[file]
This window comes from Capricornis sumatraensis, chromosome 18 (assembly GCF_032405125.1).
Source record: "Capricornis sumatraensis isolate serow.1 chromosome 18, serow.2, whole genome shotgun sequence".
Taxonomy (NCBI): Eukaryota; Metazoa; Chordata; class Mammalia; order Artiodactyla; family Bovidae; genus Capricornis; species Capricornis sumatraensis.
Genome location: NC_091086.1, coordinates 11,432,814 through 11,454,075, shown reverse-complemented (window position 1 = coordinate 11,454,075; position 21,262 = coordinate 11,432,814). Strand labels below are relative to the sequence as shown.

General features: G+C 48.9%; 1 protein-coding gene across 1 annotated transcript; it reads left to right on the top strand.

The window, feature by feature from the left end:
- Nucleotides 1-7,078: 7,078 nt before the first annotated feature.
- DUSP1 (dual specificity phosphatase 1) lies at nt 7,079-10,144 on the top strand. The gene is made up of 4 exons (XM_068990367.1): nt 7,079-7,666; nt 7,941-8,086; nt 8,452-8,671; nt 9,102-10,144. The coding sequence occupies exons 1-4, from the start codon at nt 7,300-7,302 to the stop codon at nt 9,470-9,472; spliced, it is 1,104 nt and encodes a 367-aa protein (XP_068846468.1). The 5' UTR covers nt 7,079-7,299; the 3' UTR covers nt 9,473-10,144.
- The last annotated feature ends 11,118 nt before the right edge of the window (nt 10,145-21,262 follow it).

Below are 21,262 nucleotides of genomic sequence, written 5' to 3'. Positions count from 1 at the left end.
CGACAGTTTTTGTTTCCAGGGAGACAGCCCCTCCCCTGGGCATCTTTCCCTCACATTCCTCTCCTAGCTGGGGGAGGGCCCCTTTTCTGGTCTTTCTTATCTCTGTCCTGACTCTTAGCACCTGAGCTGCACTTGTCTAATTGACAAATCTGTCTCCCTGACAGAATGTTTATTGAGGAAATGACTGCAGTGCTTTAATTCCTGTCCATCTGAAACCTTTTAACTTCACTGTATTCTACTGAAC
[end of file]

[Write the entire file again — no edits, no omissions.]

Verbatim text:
This window comes from Capricornis sumatraensis, chromosome 18 (assembly GCF_032405125.1).
Source record: "Capricornis sumatraensis isolate serow.1 chromosome 18, serow.2, whole genome shotgun sequence".
Taxonomy (NCBI): Eukaryota; Metazoa; Chordata; class Mammalia; order Artiodactyla; family Bovidae; genus Capricornis; species Capricornis sumatraensis.
Genome location: NC_091086.1, coordinates 11,432,814 through 11,454,075, shown reverse-complemented (window position 1 = coordinate 11,454,075; position 21,262 = coordinate 11,432,814). Strand labels below are relative to the sequence as shown.

General features: G+C 48.9%; 1 protein-coding gene across 1 annotated transcript; it reads left to right on the top strand.

The window, feature by feature from the left end:
- Nucleotides 1-7,078: 7,078 nt before the first annotated feature.
- DUSP1 (dual specificity phosphatase 1) lies at nt 7,079-10,144 on the top strand. The gene is made up of 4 exons (XM_068990367.1): nt 7,079-7,666; nt 7,941-8,086; nt 8,452-8,671; nt 9,102-10,144. The coding sequence occupies exons 1-4, from the start codon at nt 7,300-7,302 to the stop codon at nt 9,470-9,472; spliced, it is 1,104 nt and encodes a 367-aa protein (XP_068846468.1). The 5' UTR covers nt 7,079-7,299; the 3' UTR covers nt 9,473-10,144.
- The last annotated feature ends 11,118 nt before the right edge of the window (nt 10,145-21,262 follow it).

Below are 21,262 nucleotides of genomic sequence, written 5' to 3'. Positions count from 1 at the left end.
CGACAGTTTTTGTTTCCAGGGAGACAGCCCCTCCCCTGGGCATCTTTCCCTCACATTCCTCTCCTAGCTGGGGGAGGGCCCCTTTTCTGGTCTTTCTTATCTCTGTCCTGACTCTTAGCACCTGAGCTGCACTTGTCTAATTGACAAATCTGTCTCCCTGACAGAATGTTTATTGAGGAAATGACTGCAGTGCTTTAATTCCTGTCCATCTGAAACCTTTTAACTTCACTGTATTCTACTGAAC